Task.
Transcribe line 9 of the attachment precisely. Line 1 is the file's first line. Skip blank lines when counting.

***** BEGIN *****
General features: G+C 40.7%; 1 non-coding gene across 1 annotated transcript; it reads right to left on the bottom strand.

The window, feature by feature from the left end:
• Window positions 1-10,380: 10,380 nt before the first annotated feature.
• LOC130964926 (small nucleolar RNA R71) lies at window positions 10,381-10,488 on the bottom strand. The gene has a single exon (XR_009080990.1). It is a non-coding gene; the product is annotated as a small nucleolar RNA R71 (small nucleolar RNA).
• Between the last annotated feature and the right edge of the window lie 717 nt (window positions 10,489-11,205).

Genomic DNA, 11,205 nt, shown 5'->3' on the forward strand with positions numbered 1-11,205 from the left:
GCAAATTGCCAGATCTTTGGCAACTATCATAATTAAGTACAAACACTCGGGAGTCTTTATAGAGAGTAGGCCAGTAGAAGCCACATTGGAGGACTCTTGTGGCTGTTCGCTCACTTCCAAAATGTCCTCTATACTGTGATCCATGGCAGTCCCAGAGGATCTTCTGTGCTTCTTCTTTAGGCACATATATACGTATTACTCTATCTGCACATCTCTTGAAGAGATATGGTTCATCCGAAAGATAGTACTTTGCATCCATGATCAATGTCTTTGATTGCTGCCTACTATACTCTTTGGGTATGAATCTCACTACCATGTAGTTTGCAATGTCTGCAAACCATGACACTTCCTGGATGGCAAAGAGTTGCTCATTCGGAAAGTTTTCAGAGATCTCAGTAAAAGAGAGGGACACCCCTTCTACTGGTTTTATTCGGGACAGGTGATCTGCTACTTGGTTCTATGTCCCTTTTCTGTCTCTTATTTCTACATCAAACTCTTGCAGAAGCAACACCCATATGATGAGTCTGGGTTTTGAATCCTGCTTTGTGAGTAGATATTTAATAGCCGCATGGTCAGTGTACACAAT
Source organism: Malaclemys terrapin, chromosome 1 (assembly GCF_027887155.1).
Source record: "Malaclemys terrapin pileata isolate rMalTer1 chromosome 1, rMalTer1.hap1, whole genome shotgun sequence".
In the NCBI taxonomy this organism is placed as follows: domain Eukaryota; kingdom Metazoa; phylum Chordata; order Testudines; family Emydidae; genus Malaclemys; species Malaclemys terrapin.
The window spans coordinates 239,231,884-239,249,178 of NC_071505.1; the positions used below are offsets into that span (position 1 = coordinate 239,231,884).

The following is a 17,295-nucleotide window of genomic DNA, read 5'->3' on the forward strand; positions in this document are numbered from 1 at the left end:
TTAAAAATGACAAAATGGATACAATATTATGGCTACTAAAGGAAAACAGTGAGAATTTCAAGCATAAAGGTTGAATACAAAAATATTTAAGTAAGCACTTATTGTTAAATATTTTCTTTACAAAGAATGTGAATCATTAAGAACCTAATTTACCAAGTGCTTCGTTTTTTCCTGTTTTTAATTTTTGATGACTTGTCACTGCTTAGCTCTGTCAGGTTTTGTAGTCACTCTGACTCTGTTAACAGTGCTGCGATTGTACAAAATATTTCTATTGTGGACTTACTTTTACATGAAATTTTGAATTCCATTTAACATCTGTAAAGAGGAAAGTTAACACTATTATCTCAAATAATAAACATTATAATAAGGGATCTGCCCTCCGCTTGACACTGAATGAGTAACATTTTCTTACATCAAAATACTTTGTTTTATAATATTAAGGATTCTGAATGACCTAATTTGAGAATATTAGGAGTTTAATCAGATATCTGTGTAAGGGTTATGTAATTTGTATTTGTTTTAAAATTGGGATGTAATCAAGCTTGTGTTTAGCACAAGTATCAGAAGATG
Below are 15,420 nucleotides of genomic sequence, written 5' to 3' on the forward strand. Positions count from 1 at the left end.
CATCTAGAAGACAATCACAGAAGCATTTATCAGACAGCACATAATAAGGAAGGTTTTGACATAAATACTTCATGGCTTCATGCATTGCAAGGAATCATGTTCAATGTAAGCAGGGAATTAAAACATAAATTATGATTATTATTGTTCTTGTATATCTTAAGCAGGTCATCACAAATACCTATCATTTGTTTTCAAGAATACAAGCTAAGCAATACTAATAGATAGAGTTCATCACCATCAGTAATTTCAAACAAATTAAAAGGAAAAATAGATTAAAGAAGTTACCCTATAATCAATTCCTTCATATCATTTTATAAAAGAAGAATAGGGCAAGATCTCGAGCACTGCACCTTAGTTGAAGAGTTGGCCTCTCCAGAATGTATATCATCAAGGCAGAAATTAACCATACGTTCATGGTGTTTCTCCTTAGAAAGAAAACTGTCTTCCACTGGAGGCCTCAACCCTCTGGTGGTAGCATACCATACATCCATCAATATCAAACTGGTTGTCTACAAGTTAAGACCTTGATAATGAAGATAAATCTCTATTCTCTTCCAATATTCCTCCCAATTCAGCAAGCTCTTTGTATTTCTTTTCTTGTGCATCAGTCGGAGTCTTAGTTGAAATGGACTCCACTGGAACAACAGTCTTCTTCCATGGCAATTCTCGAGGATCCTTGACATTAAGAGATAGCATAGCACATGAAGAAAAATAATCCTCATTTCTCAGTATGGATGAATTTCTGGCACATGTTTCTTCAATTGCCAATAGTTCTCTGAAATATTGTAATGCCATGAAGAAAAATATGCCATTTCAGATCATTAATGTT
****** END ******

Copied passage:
Source record: "Malaclemys terrapin pileata isolate rMalTer1 chromosome 1, rMalTer1.hap1, whole genome shotgun sequence".